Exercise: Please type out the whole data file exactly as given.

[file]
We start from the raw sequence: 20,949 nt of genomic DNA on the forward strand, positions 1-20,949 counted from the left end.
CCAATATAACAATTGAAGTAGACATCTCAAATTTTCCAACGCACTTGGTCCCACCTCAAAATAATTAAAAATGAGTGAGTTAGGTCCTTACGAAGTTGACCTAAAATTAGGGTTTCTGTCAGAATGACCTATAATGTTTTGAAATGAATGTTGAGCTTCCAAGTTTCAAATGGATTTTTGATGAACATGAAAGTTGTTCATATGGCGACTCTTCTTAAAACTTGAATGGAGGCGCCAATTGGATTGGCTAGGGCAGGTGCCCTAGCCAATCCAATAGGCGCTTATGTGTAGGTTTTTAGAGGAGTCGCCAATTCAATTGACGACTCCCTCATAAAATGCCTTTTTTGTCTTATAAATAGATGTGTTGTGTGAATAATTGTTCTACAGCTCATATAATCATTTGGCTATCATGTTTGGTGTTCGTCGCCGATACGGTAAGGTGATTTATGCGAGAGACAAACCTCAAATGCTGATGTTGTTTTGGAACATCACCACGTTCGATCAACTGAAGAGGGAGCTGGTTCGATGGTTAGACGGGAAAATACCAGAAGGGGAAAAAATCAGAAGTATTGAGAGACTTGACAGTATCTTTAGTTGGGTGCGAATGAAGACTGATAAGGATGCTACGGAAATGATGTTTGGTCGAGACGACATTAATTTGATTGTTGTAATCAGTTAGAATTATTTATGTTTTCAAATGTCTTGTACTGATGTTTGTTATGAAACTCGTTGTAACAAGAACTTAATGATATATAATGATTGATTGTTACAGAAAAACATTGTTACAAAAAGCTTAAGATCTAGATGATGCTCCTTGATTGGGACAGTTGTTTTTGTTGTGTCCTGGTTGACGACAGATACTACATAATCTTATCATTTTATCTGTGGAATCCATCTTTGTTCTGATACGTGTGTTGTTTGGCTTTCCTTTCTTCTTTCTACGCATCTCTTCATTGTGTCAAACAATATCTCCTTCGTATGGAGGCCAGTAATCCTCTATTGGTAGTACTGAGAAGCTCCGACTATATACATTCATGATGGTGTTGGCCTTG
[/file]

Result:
We start from the raw sequence: 20,949 nt of genomic DNA on the forward strand, positions 1-20,949 counted from the left end.
CCAATATAACAATTGAAGTAGACATCTCAAATTTTCCAACGCACTTGGTCCCACCTCAAAATAATTAAAAATGAGTGAGTTAGGTCCTTACGAAGTTGACCTAAAATTAGGGTTTCTGTCAGAATGACCTATAATGTTTTGAAATGAATGTTGAGCTTCCAAGTTTCAAATGGATTTTTGATGAACATGAAAGTTGTTCATATGGCGACTCTTCTTAAAACTTGAATGGAGGCGCCAATTGGATTGGCTAGGGCAGGTGCCCTAGCCAATCCAATAGGCGCTTATGTGTAGGTTTTTAGAGGAGTCGCCAATTCAATTGACGACTCCCTCATAAAATGCCTTTTTTGTCTTATAAATAGATGTGTTGTGTGAATAATTGTTCTACAGCTCATATAATCATTTGGCTATCATGTTTGGTGTTCGTCGCCGATACGGTAAGGTGATTTATGCGAGAGACAAACCTCAAATGCTGATGTTGTTTTGGAACATCACCACGTTCGATCAACTGAAGAGGGAGCTGGTTCGATGGTTAGACGGGAAAATACCAGAAGGGGAAAAAATCAGAAGTATTGAGAGACTTGACAGTATCTTTAGTTGGGTGCGAATGAAGACTGATAAGGATGCTACGGAAATGATGTTTGGTCGAGACGACATTAATTTGATTGTTGTAATCAGTTAGAATTATTTATGTTTTCAAATGTCTTGTACTGATGTTTGTTATGAAACTCGTTGTAACAAGAACTTAATGATATATAATGATTGATTGTTACAGAAAAACATTGTTACAAAAAGCTTAAGATCTAGATGATGCTCCTTGATTGGGACAGTTGTTTTTGTTGTGTCCTGGTTGACGACAGATACTACATAATCTTATCATTTTATCTGTGGAATCCATCTTTGTTCTGATACGTGTGTTGTTTGGCTTTCCTTTCTTCTTTCTACGCATCTCTTCATTGTGTCAAACAATATCTCCTTCGTATGGAGGCCAGTAATCCTCTATTGGTAGTACTGAGAAGCTCCGACTATATACATTCATGATGGTGTTGGCCTTG